Introduction: Taste Changing Candy

About: My name is Britt Michelsen. I am a chemical engineer from Germany especially interested in computational fluid dynamics. To balance all the theoretical work, I like to make stuff in my free time
In this instructable I am going to show you, how to make candy, that will change your sensation of taste. This candy will start tasting sour at first and then gets a more sweet and cherry like flavour. The interesting part about it is, that your senses are tricked into believing, that the candy changes its flavour, even though it actually doesn't. It blocks out the taste bud receptors which are responsible for sour, bitter and acidic flavours.

You might have heard of the protein miraculin (wikipedia). It is a natural sugar substitute which can be found in the miracle berry and causes sour fruit to taste sweet. Its plant is difficult to grow and so the easiest way to get the protein is in the form of tablets. For its effect to take place it has to stay in contact with the tongue for as long as possible. Therefore the tablet has to slowly melt on the tongue and should be rolled around to get the best result. I figured that there should be a better way to ensure that the protein stays in contact with the tongue for as long as possible without having the annoying corn starch taste in the mouth. The result is this candy.

Not only is just a third of the amount of protein needed to get the same effect, but it also tastes a whole lot better. You can use this candy to prank your friends or to have a miracle berry party with them and try different sour and bitter food to see the difference (the effect will wear off after about 30 minutes). Believe me it is extremely funny to trick your senses this way. If you are interested in finding out more about the protein, take a look at this paper.

Instead of using "normal" sugar (which consists of monosaccharides such as glucose, fructose and galactose), we will be using isomalt sugar (wikipedia). I've listed the advantages and disadvantages of using isomalt in the following table:

advantages disadvantages
+ less hygroscopic: less sticky in humid conditions
+ no water needed for cooking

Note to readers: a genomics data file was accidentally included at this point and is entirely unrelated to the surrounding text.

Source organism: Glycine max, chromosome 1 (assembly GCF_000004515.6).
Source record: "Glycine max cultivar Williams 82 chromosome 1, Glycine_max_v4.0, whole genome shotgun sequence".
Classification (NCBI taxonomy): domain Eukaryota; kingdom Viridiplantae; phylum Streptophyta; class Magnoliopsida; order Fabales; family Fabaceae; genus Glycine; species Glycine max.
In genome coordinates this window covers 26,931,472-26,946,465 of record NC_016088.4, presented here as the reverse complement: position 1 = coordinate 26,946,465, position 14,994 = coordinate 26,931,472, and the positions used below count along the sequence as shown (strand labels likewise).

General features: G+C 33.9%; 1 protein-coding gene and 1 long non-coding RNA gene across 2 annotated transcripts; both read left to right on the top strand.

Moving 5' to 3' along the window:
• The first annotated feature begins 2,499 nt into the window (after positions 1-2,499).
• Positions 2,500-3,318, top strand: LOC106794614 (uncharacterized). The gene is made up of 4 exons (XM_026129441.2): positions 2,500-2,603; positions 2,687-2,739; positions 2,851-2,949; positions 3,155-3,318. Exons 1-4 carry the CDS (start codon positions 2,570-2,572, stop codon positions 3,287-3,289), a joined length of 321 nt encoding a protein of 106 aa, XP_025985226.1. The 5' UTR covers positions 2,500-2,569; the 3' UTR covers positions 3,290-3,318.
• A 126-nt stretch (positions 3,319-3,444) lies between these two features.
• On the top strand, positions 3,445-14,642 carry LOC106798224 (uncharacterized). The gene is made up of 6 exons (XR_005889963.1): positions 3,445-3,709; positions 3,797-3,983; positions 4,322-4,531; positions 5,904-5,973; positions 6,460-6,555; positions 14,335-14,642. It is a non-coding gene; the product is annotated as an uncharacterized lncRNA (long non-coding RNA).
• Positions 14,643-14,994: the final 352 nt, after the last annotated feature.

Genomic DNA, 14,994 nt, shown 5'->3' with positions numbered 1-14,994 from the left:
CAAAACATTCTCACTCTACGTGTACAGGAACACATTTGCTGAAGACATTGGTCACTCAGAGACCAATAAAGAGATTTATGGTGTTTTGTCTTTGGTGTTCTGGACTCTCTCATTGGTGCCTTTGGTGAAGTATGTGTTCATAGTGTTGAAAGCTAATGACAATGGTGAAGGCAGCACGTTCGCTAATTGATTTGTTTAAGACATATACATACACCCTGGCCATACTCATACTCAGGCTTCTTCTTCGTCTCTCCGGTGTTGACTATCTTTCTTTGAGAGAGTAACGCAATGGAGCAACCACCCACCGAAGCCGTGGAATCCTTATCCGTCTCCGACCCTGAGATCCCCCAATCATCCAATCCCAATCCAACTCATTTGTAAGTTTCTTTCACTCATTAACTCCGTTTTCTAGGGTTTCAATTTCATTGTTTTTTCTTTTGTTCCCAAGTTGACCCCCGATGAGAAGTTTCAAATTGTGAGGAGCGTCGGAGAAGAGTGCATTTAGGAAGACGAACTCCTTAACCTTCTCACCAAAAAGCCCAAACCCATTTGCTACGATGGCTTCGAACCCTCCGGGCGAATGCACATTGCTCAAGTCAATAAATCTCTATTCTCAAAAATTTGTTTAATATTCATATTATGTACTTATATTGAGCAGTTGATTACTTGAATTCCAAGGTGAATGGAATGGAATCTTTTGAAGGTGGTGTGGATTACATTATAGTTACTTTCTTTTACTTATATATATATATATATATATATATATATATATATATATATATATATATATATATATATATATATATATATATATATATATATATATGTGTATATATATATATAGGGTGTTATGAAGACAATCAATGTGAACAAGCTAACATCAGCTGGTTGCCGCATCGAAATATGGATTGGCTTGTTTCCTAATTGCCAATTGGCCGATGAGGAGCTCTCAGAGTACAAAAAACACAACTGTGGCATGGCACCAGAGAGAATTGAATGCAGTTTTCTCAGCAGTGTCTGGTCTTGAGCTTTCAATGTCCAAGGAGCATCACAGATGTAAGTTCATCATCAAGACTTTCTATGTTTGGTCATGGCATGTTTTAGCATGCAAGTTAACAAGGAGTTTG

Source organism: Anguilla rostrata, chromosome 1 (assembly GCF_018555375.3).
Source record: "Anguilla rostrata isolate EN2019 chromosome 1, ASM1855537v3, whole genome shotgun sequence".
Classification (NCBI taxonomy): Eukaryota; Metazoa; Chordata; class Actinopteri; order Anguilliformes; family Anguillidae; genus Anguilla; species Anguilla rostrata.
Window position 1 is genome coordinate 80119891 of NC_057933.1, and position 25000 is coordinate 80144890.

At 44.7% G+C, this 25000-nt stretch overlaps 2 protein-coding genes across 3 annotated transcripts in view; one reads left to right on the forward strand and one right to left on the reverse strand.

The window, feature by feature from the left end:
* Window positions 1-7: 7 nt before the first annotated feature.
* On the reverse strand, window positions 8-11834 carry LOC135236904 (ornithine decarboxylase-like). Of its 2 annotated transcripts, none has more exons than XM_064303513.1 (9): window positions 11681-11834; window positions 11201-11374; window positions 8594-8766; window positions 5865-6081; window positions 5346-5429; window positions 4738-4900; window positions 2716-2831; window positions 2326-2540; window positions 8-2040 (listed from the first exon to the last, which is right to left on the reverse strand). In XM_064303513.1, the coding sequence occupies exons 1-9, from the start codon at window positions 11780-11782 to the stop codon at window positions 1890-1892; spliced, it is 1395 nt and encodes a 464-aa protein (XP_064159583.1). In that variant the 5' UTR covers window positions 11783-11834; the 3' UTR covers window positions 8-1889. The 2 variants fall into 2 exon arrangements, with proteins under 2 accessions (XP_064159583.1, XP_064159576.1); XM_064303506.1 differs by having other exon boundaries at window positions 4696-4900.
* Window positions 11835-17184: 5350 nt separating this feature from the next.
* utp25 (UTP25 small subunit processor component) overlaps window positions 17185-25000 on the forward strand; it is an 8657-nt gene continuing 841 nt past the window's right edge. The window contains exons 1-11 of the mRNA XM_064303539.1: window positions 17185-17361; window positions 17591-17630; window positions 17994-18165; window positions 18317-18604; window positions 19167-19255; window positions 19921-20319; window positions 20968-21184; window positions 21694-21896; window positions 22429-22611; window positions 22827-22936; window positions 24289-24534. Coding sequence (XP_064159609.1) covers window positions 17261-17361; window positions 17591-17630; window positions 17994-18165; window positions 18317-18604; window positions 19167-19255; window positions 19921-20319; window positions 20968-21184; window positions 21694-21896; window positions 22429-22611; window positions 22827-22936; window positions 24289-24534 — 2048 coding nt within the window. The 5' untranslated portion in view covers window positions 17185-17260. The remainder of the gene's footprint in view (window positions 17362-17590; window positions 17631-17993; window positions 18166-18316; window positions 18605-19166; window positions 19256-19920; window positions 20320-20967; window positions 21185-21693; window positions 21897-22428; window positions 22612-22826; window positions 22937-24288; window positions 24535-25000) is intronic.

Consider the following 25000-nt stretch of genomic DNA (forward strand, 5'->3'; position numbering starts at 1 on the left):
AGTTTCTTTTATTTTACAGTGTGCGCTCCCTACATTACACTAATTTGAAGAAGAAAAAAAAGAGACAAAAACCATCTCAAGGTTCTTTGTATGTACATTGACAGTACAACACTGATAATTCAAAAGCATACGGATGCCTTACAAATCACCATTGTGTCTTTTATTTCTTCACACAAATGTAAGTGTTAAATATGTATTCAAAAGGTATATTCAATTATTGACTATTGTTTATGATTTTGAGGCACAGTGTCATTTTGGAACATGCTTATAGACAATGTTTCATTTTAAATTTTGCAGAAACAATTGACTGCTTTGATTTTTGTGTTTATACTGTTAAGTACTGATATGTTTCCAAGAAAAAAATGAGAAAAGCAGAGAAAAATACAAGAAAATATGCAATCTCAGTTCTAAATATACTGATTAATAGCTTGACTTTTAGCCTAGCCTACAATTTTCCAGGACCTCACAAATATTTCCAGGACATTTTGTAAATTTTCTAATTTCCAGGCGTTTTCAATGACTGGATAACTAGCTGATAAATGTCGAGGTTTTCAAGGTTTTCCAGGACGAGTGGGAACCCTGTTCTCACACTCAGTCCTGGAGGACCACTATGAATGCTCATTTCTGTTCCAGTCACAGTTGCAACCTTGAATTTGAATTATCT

+ does not caramelize: doesn't get a yellowish colour
+ very clean and clear (sugar has a natural tint, isomalt doesn't)
+ can be reheated
+ doesn't crystallise as easy
+ no impurities have to be remove during cooking
+ less calories
- more expensive
- leaves less time to work with
- may upset the stomach if consumed in large quantities

As you can see in this case the advantages clearly outweigh the disadvantages.

Step 1: Stuff You Need

Ingredients (for about 9 bonbons)

  • 3 Miracle berry tablets (e.g. here: I tried a different brand as well, but this one worked better
  • 1/2 cup of Isomalt sugar (e.g. on
  • 0.75-1 tsp of Citric acid
  • Food colouring (a few drops)
  • Aroma (a few drops) I used cherry, since it complements the sour taste quite well.

  • Disposable gloves
  • Mortar and pestle
  • Silpad (e.g. on )
  • Heat lamp (e.g. on )
  • Small pot
  • Candy thermometer
  • Scissors

Step 2: Cooking the Sugar

The set back about miraculin is, that it is a protein and therefore it can't be cooked (it breaks down at about 160°F (Thanks to Zach from for this information)). The trick is to add it after cooking the sugar. So make sure to keep it out of the heat for as long as possible.

Since we are using isomalt the cooking process is a lot easier. You wont have to remove any impurities, just heat it up to about 145-150°C (~ 290-300°F). Make sure that it has melted entirely and let it cool off to about 125 °C (~ 255°F).

Then add 0.75 to 1 teaspoon of citric acid (depending on how sour you want them to be) and use a spoon to stir the mixture.

Step 3: Let's Add Some Colour

Pour the mixture onto your silpat. I tried making the candy without a heat lamp and it just didn't turn out as good, so I suggest, that you use one, too. It will make the whole process a lot easier.

Make sure to wear the disposable gloves, since they will prevent the sugar from sticking to your fingers.

Wait, till the mixture has started to set and carefully make a small dent into it with your finger (Please be careful and don't burn your finger!). Add a few drops of aroma and food colouring to it.  As you can see I wanted to make a two coloured candy, that's why a used a knife to separate the mixture before it started to set.
At this point the sugar is still pretty hot, so use a knife to knead the aroma and colour into it. You can of course go with as many different colours, as you like.

Step 4: Add the Miracle Berry Powder

In order to add the miracle berry powder you will have to pulverise it. Use a mortar and pestle to do so.

Then flatten your sugar mass (it should have about 50°C (122°F) at this point) and add a small layer of powder on top of it. Knead it in and apply an other layer, until all the powder is inside your candy. Make sure, that the sugar is not too hot, or the miraculin will break down and the effect will not work any more.

Step 5: Forming the Candy

To add a nice sheen to the candy start pulling on both ends, fold it in the middle and pull again. Once you are happy with its appearance form it into rolls, as shown in the third picture and press them together. They will immediately stick to each other so make sure to align them right.

Simply use scissors, to cut them to the correct size. Enjoy them and have a lot of fun.

Hint: In order to clean your pot, thermometer and knife just place them in water and leave them over night. Otherwise it is pretty annoying to remove the sugar from everything even if you are using hot water.
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